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California's Sonoma County's Dry Creek Valley produces fine Zinfandels

| Tuesday, May 2, 2017, 9:00 p.m.
David DeSimone
Pedroncelli Winery, “Mother Clone” Zinfandel complements traditional spaghetti and meatballs with homemade sauce and cheese.

Zinfandel may have European origins, but no place produces better quality Zinfandel than Sonoma County's Dry Creek Valley on the California North Coast.

Consider the 2014 Pedroncelli Winery, “Mother Clone” Zinfandel, Dry Creek Valley, California (Available nationally online at around $16 per bottle; in Pennsylvania, Special Order Liquor #575046; $13.89—call 1-800-332-PLCB, option #1 to order). Highly Recommended.

The wine epitomizes delicious, unpretentious pleasure. Lovely red and black fruit aromas open with a touch of brown spices and black pepper. Full, ripe flavors follow with just the right amount of fresh acidity and elegant tannins. With 14.9% alcohol by volume, it has some power. But the wine holds all elements in perfect proportion and neatly avoids the fallacy that bigger is better.

Instead, “Mother Clone” Zinfandel delivers immediate, fresh pleasure to complement classic dishes such as spaghetti with homemade meat sauce and cheese.

“We strive for balance between Zinfandel's ripe berry fruit and the black pepper component we get from the Dry Creek Valley terroir,” says Julie Pedroncelli St. John, granddaughter of Pedroncelli Winery founder, Giovanni Pedroncelli.

And what a truly beautiful and distinctive terroir. At every turn along the Dry Creek Road just outside of the town of Healdsburg, gorgeous ranks of vines cover the steep hillsides and the flatter bench terraces leading down to the Dry Creek river bed itself. Nearby, Pedroncelli Winery lies on Canyon Road towards Geyserville.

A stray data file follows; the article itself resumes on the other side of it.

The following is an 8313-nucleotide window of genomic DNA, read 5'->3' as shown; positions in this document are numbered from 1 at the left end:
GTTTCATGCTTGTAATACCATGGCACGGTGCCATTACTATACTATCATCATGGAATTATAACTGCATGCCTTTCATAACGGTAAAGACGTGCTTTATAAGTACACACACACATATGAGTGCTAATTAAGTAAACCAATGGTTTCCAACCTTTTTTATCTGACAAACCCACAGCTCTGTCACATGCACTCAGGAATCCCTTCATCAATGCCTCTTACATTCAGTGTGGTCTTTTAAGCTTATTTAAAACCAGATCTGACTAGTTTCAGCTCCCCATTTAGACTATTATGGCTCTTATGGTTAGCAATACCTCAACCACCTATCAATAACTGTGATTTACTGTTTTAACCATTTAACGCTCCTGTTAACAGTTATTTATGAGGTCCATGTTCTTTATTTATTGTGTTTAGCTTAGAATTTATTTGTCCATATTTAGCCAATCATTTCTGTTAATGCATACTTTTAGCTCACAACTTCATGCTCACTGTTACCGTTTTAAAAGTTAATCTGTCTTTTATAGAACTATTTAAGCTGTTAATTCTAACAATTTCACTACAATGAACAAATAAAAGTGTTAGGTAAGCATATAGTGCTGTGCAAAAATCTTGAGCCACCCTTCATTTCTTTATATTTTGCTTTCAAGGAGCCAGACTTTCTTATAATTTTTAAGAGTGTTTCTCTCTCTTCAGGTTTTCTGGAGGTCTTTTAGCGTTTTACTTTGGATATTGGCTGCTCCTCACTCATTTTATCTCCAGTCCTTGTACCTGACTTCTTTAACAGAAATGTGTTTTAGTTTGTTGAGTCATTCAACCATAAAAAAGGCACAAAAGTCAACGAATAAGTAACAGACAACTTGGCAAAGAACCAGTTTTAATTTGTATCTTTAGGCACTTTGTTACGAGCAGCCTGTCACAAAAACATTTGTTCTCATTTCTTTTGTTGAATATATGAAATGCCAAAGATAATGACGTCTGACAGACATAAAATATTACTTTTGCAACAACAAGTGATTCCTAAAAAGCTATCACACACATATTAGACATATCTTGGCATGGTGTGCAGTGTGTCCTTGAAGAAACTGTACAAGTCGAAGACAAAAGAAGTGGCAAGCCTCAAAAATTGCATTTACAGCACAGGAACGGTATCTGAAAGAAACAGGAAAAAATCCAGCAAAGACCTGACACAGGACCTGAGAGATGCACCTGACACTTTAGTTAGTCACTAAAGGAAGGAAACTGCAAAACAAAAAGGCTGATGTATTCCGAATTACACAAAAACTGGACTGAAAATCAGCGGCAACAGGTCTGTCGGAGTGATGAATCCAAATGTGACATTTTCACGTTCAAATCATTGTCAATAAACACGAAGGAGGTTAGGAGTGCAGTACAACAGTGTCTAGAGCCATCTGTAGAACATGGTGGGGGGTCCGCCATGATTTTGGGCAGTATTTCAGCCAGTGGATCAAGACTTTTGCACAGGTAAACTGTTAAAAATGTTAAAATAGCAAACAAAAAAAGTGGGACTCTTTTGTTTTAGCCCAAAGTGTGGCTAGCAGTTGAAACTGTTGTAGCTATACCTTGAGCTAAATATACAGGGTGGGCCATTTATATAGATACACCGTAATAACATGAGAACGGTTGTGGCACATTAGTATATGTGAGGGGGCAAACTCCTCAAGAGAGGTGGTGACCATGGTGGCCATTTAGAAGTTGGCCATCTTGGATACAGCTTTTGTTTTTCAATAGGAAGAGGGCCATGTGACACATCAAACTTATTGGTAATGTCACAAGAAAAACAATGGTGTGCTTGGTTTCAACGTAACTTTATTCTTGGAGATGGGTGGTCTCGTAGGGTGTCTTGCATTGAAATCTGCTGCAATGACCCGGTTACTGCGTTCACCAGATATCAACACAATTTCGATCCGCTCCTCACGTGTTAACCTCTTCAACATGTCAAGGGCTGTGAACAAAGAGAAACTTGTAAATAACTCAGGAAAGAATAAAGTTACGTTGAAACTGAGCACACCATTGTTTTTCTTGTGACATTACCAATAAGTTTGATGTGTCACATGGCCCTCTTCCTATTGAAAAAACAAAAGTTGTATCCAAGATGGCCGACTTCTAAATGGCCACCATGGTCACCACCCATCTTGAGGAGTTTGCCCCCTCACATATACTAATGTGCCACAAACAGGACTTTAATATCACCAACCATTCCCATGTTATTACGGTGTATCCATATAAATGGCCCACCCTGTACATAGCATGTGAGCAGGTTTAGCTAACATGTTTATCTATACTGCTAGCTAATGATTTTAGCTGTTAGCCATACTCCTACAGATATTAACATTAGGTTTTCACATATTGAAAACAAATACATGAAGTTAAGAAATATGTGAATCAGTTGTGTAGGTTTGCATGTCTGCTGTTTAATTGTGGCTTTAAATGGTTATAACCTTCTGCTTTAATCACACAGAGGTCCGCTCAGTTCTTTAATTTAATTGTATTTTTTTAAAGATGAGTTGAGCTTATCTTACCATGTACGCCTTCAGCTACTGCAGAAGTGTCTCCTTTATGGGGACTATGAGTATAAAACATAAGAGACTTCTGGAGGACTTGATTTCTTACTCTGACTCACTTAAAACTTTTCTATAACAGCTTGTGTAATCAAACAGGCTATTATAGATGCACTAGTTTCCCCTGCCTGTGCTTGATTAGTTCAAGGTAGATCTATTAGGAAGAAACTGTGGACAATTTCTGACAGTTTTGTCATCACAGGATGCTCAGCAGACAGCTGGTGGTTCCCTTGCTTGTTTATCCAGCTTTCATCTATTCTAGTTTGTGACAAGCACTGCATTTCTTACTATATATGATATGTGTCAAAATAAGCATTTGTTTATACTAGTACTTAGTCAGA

The high quality of the Zinfandel grown here turns on pronounced maritime influences, brilliant sunshine and diverse, infertile soils.

“Foggy nights during the growing season develop the balance of acids and sugars in the grapes,” Pedroncelli St. John says. “We sometimes go from over 90 degrees during the hottest times down to 50 degrees at night.”

Each night, the Dry Creek Valley — located just 20 miles east of the Pacific Ocean and 70 miles north of the San Francisco Bay — draws chilly fogs into its narrow 2-mile wide width. Sheltering mountains around the valley, however, trap early morning heat that by 10 a.m. burns off the marine fog as sunny conditions prevail.

Cool nights allow grapes to retain acidity to give backbone and structure to the wines. Warm days make for jammy, rich fruit flavors and ample alcohol levels.

Meanwhile the Dry Creek Valley's alluvial gravel soils and rocky hillsides force Zinfandel vines to struggle and focus their energies on smaller but more intense berries. Complex aromas and flavors result.

Beside climate and soils, crucial human factors play a role with Dry Creek Valley Zinfandels. French and German settlers began planting grapes here in the mid-19th century, and the first commercial Zinfandel appeared in 1872. Italian grape growers arrived in the early 20th century to continue the traditions. After purchasing the Home Ranch property in Dry Creek Valley in 1927, the Pedroncelli family carefully maintained the head-pruned, dry farmed Zinfandel vines. When the family began replanting the vineyard in the 1980s, they “cloned” the old “mother” vines.

“Cloning meant using historic budwood, planting in the same head-pruned style on the same root stock along with the same vine spacing,” Pedroncelli St. John notes. “If you saw the vineyard in the 1960s and now, it looks virtually the same.”

Pedroncelli's signature “Mother Clone” Zinfandel uses fruit both from the Home Ranch vineyards and other vineyards cultivated in sustainable, traditional style.

Another key to success involves picking at just the right moment. As a relatively thin-skinned grape, Zinfandel requires skilled eyes and lots of tasting during maturation. If the grapes hang too long, the berries turn prune-like; pick them too early, and unpleasant “greenness,” inadequate alcohol and high acidity result. The Pedroncellis engage in the art of winegrowing, not wine manufacturing.

After deciding to pick, the family and its team harvest manually with meticulous attention to detail. In the winery, John Pedroncelli oversaw winemaking until he passed away at age 90 in 2015. Montse Reece, a Spanish and California trained winemaker who had assisted John Pedroncelli since 2007, then took the helm.

Like John Pedroncelli, she lets the wines speak for themselves in an understated style. The time-tested approach faithfully presents Zinfandel's enduring beauty wrapped in the Dry Creek Valley's rural spirit. Don't miss it.

Dave DeSimone is a Tribune-Review contributing writer.

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